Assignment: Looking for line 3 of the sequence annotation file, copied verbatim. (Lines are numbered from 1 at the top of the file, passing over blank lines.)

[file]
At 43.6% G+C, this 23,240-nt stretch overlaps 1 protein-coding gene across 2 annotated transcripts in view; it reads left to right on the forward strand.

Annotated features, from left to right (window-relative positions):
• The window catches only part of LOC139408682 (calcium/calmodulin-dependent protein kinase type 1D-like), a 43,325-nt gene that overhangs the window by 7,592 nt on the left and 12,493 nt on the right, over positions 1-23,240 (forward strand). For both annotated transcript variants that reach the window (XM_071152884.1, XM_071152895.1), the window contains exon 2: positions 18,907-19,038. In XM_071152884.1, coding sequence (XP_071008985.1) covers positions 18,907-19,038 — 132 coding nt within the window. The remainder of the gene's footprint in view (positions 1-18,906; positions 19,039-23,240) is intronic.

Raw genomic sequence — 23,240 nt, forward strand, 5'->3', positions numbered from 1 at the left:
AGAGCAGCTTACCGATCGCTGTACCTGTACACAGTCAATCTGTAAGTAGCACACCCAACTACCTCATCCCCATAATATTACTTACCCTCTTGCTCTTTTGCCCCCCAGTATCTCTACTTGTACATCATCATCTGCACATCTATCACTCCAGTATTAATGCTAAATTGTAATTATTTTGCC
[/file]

• The window catches only part of LOC139408682 (calcium/calmodulin-dependent protein kinase type 1D-like), a 43,325-nt gene that overhangs the window by 7,592 nt on the left and 12,493 nt on the right, over positions 1-23,240 (forward strand). For both annotated transcript variants that reach the window (XM_071152884.1, XM_071152895.1), the window contains exon 2: positions 18,907-19,038. In XM_071152884.1, coding sequence (XP_071008985.1) covers positions 18,907-19,038 — 132 coding nt within the window. The remainder of the gene's footprint in view (positions 1-18,906; positions 19,039-23,240) is intronic.